Sanskrit has been around at least since before the grammarian Panini codified it and he has been historically dated to the 4th century BCE. While many Adivasi or tribal languages can, perhaps, lay greater claim to the tag ‘indigenous Indian language’ Sanskrit has a unique place in the country’s cultural history. Literature that originated in Sanskrit is the fountainhead of a flood of stories and songs that are the pride of towns and temples, villages, artistes and artisans in every nook and corner of the country. Sanskrit also has an every-day, ubiquitous aspect: many of our rivers and mountains, places and people draw their names from the language. So much so it would be irrational to imagine we can divorce Sanskrit from the country’s life-world and disingenuous to argue that any other Indian language, however hoary its tradition, enjoys a pan-Indian presence or an equal status. Sanskrit, therefore, would be the natural choice for classical language of India. That said it would be folly to deny what is due to other ancient languages of our land. So let our three language formula include one indigenous language – which can be Sanskrit or a tribal language.
Languages that became part of our cultural mosaic when they came into our country along with invaders – be they European or West Asian – can be considered under the rubric of foreign languages as they were imported into the country initially. So another of the three languages would be a foreign language, which could be English, German, Persian, Arabic or any other language such as Latin American languages or East Asian languages – just about any language that finds a resonance among the public, in fact.
The primary language or the language of instruction can be English – which is the link language for the nation, Hindi which is the official language of the nation, or a sectarian language which could be the language of a community or a region.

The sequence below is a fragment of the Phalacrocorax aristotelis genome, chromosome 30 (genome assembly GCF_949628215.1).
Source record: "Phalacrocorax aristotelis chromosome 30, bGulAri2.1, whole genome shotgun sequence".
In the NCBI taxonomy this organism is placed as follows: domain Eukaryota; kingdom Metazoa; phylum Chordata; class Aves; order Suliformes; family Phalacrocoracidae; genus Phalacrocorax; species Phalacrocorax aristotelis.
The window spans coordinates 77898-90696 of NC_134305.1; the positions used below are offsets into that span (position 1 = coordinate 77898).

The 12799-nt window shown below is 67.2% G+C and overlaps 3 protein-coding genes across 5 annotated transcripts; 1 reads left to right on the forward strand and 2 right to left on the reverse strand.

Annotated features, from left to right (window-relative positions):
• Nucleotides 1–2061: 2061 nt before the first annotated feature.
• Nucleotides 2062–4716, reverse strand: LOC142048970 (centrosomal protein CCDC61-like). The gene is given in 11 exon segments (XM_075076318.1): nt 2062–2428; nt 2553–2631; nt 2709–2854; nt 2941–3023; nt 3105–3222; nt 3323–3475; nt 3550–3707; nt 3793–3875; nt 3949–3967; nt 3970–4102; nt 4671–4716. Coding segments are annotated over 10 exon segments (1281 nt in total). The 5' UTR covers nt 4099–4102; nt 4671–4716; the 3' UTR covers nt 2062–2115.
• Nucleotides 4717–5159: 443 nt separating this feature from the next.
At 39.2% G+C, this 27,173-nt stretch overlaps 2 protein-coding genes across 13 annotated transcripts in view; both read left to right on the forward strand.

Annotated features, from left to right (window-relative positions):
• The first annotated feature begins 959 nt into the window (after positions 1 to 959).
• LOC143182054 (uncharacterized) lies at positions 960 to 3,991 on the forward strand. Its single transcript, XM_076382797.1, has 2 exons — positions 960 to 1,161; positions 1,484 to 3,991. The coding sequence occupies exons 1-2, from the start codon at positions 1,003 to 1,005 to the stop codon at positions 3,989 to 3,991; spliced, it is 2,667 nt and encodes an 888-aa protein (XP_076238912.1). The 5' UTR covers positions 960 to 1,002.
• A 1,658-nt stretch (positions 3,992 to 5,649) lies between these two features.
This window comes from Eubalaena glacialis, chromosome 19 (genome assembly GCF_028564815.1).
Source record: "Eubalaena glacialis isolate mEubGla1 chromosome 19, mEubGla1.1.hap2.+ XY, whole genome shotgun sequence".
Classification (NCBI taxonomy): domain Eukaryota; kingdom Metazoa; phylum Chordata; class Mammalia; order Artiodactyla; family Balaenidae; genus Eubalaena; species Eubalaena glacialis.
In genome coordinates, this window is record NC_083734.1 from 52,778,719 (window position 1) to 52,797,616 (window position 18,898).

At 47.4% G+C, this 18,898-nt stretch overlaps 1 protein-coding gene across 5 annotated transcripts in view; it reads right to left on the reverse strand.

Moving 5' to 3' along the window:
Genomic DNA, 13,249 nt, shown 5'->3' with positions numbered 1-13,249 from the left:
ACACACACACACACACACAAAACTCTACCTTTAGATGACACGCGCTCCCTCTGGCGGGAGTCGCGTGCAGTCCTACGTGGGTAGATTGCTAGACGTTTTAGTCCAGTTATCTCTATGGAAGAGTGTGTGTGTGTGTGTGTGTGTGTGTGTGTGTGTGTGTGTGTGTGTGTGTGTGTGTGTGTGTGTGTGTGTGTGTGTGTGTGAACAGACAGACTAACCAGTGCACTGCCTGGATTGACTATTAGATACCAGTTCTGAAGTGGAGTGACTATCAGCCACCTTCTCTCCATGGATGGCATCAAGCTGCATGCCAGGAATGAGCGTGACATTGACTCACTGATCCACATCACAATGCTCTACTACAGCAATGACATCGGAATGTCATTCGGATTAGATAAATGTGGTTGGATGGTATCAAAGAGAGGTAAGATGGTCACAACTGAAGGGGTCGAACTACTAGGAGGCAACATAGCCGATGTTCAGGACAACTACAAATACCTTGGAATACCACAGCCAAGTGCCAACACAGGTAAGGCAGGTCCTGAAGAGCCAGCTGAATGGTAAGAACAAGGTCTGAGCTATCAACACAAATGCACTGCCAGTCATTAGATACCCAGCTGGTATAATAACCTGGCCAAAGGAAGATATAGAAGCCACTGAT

There could be overlaps between the three. The choice of indigenous language (say Soliga) could be the same as the primary language of instruction. Or the foreign language and the choice of language of instruction (say English) could be the same. This issue can be addressed easily by adopting a creative approach with regard to the curriculum and evaluation mechanism for languages apart from the language of instruction.
While the economic consideration of the language of instruction has a place in an education system, it engenders a functional approach to the study of language, and completely loses sight of the finer aspects of the applications of language. After all, most Indians are multi-lingual – especially those who are considered educationally ‘backward’. They are able to converse effectively, critically appreciate, enjoy, and understand the various word forms: from idiomatic expressions to figures of speech to song and literature. It is this potential of language learning that should be sought to be furthered by the second and third languages, which are not the language of instruction. To comprehend, to converse, to critically appraise, and to communicate should all be part of the thought-process that goes into creation of syllabus and evaluation criteria for these subjects.